Friday, October 12, 2018

Proposed changes to sage-grouse rules would help drillers

Greater sage grouse
(U.S. Fish and Wildlife Service photo by Jeannie Stafford)
The U.S. Forest Service has proposed changes to the greater sage grouse's conservation plans that would make it easier for oil and gas drillers to develop land in its habitats in Colorado, Idaho, Nevada, Wyoming and Utah.

"A sage grouse coordinator with the Forest Service said the goal is to protect habitat while also making more land available to recreation, mining and grazing," Cooper McKim reports for Wyoming Public Radio. But Michael Saul with the Center for Biological Diversity told McKim that the plan will put the bird "on the road to extinction."

The plan would remove sagebrush focal areas, which were recognized in 2015 as habitat critical to the bird's survival, Scott Streater reports for Energy & Environment News. It also says that states and the federal government no longer have to cooperate before approving certain kinds of development.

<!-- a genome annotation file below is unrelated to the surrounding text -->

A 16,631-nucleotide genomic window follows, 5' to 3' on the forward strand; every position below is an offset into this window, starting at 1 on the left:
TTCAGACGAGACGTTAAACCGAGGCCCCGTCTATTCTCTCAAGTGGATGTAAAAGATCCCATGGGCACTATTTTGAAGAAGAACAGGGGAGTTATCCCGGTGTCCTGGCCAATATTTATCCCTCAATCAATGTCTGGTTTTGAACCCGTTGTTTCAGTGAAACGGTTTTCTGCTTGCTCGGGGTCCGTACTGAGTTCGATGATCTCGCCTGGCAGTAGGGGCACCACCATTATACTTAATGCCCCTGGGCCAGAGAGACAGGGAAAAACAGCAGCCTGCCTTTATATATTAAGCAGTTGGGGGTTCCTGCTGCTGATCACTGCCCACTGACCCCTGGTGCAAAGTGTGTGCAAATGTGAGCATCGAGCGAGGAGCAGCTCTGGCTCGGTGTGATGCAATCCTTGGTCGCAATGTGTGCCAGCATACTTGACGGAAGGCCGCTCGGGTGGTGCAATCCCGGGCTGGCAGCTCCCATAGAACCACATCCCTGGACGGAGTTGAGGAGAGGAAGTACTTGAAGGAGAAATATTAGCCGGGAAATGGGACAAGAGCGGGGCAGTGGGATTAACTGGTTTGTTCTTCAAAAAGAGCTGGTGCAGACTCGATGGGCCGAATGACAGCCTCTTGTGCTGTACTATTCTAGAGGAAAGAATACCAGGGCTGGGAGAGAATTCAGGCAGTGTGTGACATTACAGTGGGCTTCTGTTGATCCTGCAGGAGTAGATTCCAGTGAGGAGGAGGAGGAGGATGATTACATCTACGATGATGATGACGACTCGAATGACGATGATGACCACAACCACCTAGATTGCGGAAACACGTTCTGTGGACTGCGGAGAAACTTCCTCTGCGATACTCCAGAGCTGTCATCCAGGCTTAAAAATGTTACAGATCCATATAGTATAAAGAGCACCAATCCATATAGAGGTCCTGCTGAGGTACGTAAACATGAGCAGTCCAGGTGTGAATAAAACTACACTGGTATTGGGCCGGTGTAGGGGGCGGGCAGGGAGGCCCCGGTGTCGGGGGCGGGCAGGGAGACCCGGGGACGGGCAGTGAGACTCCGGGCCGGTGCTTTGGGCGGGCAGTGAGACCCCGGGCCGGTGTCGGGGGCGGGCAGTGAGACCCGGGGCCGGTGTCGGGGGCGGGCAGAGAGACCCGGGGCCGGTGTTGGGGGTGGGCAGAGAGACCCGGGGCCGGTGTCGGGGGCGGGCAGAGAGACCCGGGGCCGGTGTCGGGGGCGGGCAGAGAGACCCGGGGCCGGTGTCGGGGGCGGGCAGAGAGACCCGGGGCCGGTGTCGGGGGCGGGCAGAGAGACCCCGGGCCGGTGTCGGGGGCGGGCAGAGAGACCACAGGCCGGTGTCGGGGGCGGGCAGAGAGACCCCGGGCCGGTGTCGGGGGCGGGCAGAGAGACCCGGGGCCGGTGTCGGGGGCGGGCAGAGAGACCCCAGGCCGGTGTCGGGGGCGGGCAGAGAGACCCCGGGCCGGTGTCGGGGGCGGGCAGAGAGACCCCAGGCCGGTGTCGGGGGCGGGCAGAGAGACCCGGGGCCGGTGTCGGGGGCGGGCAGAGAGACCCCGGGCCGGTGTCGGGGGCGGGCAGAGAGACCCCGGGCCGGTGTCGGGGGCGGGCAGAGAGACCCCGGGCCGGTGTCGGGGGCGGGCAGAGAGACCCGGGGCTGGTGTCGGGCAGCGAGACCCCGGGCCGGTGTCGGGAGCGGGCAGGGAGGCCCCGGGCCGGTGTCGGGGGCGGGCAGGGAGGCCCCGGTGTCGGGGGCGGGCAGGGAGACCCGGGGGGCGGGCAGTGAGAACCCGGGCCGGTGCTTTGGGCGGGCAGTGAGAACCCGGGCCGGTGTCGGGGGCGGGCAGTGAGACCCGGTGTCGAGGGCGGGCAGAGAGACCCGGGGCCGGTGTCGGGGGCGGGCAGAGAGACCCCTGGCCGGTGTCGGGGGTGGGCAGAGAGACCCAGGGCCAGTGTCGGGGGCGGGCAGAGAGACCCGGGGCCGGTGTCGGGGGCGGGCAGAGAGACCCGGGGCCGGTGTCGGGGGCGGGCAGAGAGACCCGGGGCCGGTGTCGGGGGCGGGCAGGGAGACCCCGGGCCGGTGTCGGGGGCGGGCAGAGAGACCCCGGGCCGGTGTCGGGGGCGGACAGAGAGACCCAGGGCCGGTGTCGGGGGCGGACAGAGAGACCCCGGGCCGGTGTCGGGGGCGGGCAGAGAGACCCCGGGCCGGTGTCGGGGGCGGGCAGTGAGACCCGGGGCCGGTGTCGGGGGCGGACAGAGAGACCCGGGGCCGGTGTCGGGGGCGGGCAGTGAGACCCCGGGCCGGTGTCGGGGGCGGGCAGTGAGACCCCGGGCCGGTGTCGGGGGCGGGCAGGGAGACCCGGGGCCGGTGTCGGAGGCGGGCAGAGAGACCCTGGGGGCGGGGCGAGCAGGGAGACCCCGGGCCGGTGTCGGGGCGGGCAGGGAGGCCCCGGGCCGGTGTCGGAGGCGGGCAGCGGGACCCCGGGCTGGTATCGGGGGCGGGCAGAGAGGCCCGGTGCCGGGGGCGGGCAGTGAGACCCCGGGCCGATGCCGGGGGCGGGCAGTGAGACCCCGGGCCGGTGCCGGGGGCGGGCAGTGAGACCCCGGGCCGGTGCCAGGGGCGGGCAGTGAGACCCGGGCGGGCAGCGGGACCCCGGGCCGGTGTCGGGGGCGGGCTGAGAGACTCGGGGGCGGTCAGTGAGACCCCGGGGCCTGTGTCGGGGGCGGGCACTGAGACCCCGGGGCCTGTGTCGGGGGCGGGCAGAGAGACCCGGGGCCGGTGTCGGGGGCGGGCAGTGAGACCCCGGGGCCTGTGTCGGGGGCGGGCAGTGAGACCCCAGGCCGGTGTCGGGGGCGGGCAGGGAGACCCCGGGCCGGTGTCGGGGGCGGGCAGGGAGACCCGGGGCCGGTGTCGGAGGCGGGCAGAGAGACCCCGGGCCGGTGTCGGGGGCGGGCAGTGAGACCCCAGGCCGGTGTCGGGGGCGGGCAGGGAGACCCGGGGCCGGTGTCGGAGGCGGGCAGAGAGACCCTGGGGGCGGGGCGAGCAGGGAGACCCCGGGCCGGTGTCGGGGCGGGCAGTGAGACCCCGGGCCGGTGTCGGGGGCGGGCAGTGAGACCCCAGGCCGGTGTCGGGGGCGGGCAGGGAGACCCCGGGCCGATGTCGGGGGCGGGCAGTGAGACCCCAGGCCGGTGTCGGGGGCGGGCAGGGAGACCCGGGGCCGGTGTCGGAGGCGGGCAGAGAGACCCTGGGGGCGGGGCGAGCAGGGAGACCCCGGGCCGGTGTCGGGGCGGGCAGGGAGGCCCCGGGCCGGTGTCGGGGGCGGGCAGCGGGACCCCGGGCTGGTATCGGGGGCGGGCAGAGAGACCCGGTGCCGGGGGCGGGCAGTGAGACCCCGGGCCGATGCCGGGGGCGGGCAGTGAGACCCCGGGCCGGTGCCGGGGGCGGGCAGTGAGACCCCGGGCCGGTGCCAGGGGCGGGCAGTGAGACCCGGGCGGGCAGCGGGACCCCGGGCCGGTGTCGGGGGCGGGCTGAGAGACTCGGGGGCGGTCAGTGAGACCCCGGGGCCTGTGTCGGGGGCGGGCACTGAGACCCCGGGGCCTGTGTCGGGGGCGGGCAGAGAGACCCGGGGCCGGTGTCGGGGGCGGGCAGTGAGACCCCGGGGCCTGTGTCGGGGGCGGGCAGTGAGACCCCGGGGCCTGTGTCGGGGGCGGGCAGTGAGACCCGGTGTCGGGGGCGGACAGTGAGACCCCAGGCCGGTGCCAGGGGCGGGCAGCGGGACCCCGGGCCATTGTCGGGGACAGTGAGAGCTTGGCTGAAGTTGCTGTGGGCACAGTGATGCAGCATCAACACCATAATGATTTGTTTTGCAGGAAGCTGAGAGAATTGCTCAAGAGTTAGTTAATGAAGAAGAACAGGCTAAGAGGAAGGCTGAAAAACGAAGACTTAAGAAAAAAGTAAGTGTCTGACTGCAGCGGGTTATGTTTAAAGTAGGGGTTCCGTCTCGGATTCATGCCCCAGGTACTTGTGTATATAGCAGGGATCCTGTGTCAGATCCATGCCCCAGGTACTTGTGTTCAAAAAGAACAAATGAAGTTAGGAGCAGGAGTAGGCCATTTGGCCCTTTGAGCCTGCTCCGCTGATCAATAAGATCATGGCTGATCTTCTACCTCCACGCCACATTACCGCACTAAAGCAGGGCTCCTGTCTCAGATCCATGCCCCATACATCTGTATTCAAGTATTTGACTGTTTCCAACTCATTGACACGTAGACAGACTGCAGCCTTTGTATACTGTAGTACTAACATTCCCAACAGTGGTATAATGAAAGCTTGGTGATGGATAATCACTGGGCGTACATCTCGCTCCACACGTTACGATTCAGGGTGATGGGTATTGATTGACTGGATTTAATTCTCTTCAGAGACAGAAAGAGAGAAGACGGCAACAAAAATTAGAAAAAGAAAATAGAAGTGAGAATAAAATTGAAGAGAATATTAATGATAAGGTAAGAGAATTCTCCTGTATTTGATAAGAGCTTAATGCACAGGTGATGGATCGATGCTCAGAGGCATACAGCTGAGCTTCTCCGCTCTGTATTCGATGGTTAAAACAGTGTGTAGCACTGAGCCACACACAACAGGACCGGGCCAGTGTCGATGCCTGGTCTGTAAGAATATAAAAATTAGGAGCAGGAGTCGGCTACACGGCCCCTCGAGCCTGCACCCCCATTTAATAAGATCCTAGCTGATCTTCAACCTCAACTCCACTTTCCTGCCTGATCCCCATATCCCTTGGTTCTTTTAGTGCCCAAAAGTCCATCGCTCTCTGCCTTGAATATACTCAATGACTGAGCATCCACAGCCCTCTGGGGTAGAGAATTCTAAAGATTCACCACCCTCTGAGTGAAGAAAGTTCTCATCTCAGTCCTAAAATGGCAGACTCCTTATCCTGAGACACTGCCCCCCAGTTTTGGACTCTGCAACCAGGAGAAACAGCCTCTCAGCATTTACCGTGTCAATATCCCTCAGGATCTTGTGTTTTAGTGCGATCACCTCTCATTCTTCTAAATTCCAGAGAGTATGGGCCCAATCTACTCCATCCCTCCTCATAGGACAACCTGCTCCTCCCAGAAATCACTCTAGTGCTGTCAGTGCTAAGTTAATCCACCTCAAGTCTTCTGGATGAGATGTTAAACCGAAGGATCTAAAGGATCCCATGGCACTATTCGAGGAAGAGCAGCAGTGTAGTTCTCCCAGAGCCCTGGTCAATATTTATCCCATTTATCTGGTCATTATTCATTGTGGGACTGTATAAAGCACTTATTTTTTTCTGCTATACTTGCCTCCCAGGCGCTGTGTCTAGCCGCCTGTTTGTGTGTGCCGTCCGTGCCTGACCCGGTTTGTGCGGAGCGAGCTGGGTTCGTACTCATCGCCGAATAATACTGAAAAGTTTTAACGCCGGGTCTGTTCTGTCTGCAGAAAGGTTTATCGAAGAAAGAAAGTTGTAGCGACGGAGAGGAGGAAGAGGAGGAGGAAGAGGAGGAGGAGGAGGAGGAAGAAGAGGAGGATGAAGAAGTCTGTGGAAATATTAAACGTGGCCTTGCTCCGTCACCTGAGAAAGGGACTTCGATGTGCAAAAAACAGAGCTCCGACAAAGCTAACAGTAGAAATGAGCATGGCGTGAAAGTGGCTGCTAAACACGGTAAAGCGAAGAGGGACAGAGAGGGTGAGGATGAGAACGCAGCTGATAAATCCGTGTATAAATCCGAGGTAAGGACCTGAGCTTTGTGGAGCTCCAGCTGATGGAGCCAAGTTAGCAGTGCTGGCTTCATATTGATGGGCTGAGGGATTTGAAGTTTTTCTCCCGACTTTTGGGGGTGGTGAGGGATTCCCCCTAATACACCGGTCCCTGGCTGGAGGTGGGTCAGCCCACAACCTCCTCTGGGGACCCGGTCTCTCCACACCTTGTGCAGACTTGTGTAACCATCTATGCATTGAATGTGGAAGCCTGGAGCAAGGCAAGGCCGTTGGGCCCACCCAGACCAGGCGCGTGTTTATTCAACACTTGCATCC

Greater sage grouse permanent habitat
(map from
The Forest Service proposal dovetails with the Bureau of Land Management's recent plan to allow oil and gas companies to develop on sage-grouse habitat.The two agencies' authority over the same issue may seem confusing, but essentially, the Forest Service can dictate an endangered species' conservation plan (for instance, it can decide which lands will be designated as its habitat). The BLM's plans cover how oil and gas drillers can develop in that designated habitat.

The draft is subject to a 90-day public comment period that runs through Jan. 3.

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